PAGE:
In homes there are usually more rooms for kids to sneak off to. In homes the living room might be too small to hold all the students. You have to worry about having enough trained/cleared adults (“in home” ministry might not even be allowed by your diocese or parish guidelines). Not to mention the fact you’d have to find someone crazy enough who would want to host an event like this… and that person is usually not the youth minister because they have boundaries. I know a lot of youth ministers who when they are with teens would lay their life down in a second for them; ready to pray, listen, counsel, the whole 9 yards of what a great youth minister would do. But when it comes to their home, their family, their “time off” the boundary is set and not to be broken! And of course there is good in that. Marriage and family is a vocation – youth ministry is just a calling. But then, Paul pours out his life as a libation… most of us (myself included) have the tendency to be poured out a drop at time. We want ministry to be a job we can walk away from when we are tired. We want to witness to Christ during the set hours and in the safe places we’ve drawn out. But are we missing out opportunities to share the Gospel in a new way because we’re afraid of breaking boundaries?!
Let me share with you what God has been doing in the youth ministry in our parishes down here. What you need to know about where I serve is that most families in my town are broken or dysfunctional (in a biblical sense). The divorce rate is off the charts, it seems like almost all my teens have half-brothers and sisters, most fathers are absent emotionally and spiritually from their families, and sex, drugs, and rock n’roll seems to be the common religion of most – but not all – of the high school students.
For over a year my wife, a core team of adult volunteers, and myself have been trying to break through into the lives of these young people. We were having bible studies, we were pouring out time and energy into BIG Sunday night gatherings. And were they effective? Yeah… kind of… Kids were coming, relationships were being built, the Gospel was being shared.
But lives weren’t changing.
My wife and I started praying together, specifically about how God wanted to transform the lives of these teens- and in our prayer we both heard God quietly speak, “Bring the teens into your family.” In our discernment the importance of the domestic Church, the home, took on a new reality for us; if the teens of our small town were feeling hurt, abandoned, lost within the church within their home, what would make them think the Catholic Church would offer anything different? After discerning what exactly the Lord was asking us to do we decided to introduce a new night of ministry offered to the youth of our community.
Every Monday night my wife and I now open up our small house to any and all teenagers who are longing to connect and feel loved and welcome. The guys and I usually go outside for some basketball or play guitar. The girls and my wife usually sit around our living room talking and taking turns holding our newborn daughter. We feed them, we laugh with them, we share our home, our marriage, our very lives with them. Towards the end of the night we have an optional discussion about Jesus and His Church – if the students want to join us they can, or they can continue to hang out with friends, play guitar, or go outside and play sports. The goal of the night is not to make all the kids read the Bible with my wife and I – although most do – the goal is that they feel like they’re a part of Christian family.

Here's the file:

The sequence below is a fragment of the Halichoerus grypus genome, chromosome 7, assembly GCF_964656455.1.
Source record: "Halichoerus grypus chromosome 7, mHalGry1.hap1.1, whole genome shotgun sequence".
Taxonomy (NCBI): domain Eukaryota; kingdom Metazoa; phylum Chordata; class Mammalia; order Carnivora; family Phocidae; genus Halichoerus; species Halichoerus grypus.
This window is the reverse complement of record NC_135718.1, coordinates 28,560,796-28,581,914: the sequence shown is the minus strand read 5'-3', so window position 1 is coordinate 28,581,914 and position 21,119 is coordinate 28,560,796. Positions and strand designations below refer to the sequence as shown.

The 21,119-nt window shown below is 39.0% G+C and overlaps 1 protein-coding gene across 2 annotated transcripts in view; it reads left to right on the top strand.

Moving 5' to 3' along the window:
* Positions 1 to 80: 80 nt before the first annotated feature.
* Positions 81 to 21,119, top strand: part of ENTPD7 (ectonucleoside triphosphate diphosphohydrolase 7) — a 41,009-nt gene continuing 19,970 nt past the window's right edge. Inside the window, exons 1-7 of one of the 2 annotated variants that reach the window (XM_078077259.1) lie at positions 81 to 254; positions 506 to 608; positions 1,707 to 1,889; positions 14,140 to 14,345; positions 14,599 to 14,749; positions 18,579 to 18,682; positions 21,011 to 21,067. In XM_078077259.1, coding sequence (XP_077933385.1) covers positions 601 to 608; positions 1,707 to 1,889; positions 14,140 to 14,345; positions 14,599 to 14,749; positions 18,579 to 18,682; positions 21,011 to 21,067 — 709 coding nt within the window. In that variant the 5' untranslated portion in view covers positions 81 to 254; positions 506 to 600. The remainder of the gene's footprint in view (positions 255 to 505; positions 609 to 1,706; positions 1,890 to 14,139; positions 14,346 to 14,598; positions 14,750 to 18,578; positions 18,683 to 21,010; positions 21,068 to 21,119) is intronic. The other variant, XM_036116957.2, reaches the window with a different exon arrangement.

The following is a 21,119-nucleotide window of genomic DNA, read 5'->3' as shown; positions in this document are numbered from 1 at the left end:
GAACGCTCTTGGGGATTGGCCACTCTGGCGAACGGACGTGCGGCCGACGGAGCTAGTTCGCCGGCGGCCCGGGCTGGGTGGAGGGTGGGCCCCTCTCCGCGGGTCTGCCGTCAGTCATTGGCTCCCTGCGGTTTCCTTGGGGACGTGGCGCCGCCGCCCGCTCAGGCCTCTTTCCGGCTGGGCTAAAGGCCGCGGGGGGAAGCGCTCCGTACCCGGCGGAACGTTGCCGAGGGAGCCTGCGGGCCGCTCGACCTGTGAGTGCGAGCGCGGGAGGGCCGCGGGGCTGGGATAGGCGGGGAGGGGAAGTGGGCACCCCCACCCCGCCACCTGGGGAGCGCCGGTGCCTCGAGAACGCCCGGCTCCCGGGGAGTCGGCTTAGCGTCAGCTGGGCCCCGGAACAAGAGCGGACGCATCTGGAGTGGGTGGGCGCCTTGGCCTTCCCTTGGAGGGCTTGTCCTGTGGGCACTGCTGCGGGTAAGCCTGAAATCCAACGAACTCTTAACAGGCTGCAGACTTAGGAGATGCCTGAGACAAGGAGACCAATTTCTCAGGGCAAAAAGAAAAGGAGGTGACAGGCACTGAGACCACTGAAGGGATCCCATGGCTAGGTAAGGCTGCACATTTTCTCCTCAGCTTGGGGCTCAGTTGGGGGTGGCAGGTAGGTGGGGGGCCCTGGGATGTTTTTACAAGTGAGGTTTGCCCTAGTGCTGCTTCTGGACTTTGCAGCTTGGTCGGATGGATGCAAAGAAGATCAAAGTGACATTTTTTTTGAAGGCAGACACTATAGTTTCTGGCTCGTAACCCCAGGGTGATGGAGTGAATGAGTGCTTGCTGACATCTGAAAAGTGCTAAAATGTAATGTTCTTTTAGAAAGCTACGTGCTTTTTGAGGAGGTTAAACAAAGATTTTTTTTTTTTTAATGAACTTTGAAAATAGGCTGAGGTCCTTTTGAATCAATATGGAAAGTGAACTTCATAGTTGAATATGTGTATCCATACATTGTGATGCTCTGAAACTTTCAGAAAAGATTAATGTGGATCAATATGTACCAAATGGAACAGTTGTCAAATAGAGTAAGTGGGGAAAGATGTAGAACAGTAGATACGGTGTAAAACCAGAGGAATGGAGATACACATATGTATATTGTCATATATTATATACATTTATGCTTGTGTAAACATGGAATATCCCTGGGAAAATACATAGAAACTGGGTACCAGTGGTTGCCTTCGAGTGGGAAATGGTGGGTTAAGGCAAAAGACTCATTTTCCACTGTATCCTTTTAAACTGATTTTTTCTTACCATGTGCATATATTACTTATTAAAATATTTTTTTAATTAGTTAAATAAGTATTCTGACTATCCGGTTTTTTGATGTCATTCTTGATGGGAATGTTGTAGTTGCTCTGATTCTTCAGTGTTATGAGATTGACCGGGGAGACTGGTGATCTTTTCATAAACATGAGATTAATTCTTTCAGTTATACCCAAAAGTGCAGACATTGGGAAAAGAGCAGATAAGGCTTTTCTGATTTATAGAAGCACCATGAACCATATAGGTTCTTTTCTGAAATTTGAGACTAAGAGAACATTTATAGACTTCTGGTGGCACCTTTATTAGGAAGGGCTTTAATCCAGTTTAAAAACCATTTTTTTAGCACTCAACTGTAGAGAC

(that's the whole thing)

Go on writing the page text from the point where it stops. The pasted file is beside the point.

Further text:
And I don’t believe an event like this benefits just those teens who come from broken homes. Some of the teens who attend every Monday are blessed with amazing and faithful families. The night affirms within each of the teens not only that they’re a part of a family but that they’re an important part of a community of believers.
This post isn’t meant to encourage people to eliminate the boundaries in their lives, especially if that would negatively affect their vocation. But my hope is that in light of the new evangelization, youth ministers, churches, dioceses would look at the boundaries that we have set in place and simply ask why? Again, I acknowledge the tragedy of the scandals and the absolute need to protect the youth from predators. We need boundaries in our life and in our ministries – but some of them we don’t.
Because of regularly inviting teens into my home, six of them will be coming into the Church, with special permission from our Bishop, on June 17th. Simple conversations around a dinner table while eating pizza have slowly changed from light-hearted questions about what they believe, to sharing my own testimony, to now walking with them through weekly teachings and discussion about the basic teachings of the Church and how we live those out in our daily life. Let me close with a part of a text I received after one our Monday nights when one of the young men decided he desired to be baptized:
I won’t lie… I wanted to thank you. I know I’ve never been that religious but honestly to meet some outstanding gentleman who I’ve only known for a little while that has shown such kindness and great friendship like you have. There has got to be someone watching down on me and the rest of kids to send someone who I can actually call one of my closest friends to give us faith and hope… Thanks for coming into our lives bro. You’ve honestly changed a lot of hearts.
I hope this post challenges and, at the same time, excites those in ministry to look for new ways to serve their parishes and teens who God has called them to serve.
Nic Frank is the youth minister of Cecilia Catholic Youth, in Cecilia, Louisiana, where he lives with his wife, Caroline, and two month old daughter, Adeline. If you want to get in touch with Nic, or receive his monthly newsletter with updates and stories from his ministry in Cecelia, email firstname.lastname@example.org. The newsletters are inspiring and fantastic. I couldn’t recommend them more. Please keep Nic and CCY in your prayers.